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1. Mississippi Budgeters Expect Modest Growth in Spending
- Tuesday, November 11, 2014
JACKSON, Miss. (AP) – Top Mississippi lawmakers say they expect a 3 percent increase in state spending during the coming year.
The Joint Legislative Budget Committee met Monday and set a revenue estimate to use as a basis for budget writing. The estimate is an educated guess about how much money the state will have available during fiscal 2016, which starts July 1.
2. Mississippi Economic Growth Slows in 2013
- Thursday, June 12, 2014
New figures show that Mississippi’s economy grew in 2013 but slowed markedly from the year before.
Gross domestic product numbers released Wednesday by the federal Bureau of Economic Analysis try to measure all of the economic output of each state.
3. Economist: Government is Top Employer in Mississippi
- Wednesday, January 15, 2014
JACKSON, Miss. (AP) — Government is Mississippi's largest employer these days, state economist Darrin Webb told lawmakers Tuesday.
4. Mississippi Economy Growing Slowly, Lawmakers are Told
- Friday, January 18, 2013
JACKSON, Miss. (AP) – Mississippi's economy is growing gradually but still lags behind the pace of the U.S. economy overall, an expert told state lawmakers Thursday.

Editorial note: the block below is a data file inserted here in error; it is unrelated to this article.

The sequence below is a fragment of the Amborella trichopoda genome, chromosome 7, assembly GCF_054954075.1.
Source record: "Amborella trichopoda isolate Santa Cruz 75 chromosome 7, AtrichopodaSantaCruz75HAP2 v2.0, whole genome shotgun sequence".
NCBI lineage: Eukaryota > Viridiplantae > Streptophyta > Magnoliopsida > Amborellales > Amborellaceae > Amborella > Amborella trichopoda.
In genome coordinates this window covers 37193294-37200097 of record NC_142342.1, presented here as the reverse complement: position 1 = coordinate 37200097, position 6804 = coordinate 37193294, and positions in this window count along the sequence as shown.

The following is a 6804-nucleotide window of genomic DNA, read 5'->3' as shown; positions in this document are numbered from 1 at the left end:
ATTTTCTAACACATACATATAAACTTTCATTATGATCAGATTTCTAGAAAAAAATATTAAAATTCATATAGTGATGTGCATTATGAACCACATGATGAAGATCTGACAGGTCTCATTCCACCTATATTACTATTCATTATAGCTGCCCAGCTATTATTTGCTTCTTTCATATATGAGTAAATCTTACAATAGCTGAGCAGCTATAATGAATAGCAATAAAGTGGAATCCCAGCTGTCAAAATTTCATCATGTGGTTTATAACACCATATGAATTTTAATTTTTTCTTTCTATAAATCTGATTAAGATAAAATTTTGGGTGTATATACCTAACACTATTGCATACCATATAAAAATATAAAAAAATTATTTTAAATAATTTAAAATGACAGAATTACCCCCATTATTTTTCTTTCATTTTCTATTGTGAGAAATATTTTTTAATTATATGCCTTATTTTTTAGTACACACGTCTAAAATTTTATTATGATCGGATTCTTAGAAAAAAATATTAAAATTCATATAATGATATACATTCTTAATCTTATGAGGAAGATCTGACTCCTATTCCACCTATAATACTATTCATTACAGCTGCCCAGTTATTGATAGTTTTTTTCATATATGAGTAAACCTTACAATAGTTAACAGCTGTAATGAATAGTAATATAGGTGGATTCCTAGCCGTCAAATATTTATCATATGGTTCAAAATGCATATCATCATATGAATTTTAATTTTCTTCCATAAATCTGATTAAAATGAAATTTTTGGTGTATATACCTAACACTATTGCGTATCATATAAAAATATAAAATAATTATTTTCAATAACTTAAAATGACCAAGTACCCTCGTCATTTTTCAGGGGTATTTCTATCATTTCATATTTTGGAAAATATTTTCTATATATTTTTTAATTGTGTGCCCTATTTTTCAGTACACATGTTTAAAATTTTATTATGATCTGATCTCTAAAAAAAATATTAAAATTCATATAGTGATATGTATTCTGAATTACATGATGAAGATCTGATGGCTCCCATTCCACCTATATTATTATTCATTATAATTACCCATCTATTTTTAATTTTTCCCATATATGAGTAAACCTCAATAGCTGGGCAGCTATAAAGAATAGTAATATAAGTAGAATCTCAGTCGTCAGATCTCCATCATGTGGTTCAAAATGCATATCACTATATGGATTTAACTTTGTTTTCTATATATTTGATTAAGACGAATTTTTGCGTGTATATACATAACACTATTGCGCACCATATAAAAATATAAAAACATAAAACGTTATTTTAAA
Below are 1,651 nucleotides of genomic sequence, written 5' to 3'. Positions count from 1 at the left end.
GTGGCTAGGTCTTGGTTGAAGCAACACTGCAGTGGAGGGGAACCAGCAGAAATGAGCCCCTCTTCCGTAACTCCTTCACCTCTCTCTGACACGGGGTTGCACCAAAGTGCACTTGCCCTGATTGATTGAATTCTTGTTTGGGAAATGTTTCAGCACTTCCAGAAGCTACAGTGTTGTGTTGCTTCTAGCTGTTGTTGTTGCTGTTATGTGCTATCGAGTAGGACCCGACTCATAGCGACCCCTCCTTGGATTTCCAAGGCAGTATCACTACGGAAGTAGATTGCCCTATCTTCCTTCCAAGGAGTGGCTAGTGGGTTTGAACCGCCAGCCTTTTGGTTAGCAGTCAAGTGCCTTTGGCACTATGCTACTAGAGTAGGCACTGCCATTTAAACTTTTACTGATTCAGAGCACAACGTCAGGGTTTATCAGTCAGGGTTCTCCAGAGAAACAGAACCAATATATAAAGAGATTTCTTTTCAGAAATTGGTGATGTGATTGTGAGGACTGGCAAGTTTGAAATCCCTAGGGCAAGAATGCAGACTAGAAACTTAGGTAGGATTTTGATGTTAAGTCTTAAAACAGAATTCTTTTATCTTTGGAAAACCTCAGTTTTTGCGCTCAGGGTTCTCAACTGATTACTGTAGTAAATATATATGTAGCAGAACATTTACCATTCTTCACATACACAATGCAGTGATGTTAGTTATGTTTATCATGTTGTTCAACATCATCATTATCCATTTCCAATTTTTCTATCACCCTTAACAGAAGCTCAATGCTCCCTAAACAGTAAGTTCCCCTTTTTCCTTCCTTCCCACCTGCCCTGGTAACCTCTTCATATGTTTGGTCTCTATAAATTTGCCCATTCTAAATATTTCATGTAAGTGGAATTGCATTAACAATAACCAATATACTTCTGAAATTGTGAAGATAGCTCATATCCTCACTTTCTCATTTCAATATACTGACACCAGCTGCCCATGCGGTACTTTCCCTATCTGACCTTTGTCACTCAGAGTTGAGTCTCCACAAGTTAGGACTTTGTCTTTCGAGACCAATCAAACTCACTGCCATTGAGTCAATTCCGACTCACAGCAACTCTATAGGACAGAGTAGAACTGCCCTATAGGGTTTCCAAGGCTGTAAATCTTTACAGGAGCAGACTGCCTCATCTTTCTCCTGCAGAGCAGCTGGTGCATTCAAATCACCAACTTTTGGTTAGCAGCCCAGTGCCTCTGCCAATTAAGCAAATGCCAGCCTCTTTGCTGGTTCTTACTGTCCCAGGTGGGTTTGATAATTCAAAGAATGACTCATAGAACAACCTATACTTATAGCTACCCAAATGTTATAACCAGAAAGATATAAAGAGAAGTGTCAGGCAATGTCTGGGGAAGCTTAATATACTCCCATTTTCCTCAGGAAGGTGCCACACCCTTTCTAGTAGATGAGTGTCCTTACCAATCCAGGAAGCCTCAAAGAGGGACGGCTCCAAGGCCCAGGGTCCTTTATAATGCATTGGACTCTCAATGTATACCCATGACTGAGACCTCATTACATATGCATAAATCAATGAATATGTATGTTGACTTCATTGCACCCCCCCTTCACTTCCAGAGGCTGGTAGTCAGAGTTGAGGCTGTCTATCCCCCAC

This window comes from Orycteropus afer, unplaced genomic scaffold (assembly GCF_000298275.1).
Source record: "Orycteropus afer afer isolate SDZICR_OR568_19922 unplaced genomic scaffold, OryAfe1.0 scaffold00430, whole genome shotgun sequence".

State economist Darrin Webb said during a briefing at the Capitol that the state and nation have a "boring kind of economy" right now, with slow job growth and shaky consumer confidence.
5. Mississippi Payrolls Fall, Signaling Shrinking Economy
- Monday, September 24, 2012
JACKSON, Miss. (AP) – Payrolls fell in Mississippi for the fourth straight month in August, reinforcing economists' judgment that the state is back in recession.
Employers said they had 1.08 million workers last month in Mississippi. That falls below the October 2009 low hit in the national recession, and is the lowest number of payroll jobs in the state since early 1996.
6. Job Growth Rate Slows in Mississippi
- Thursday, May 26, 2011
The yearly job growth rate dropped in Mississippi last month as a jigsaw of private-sector industries provided all of the new employment.
The Department of Employment Security says, on a non-seasonally adjusted basis, there were 6,600 more non-farm jobs — or 0.6 percent — in April than in April 2010. The March-to-March growth figure was 9,200 jobs.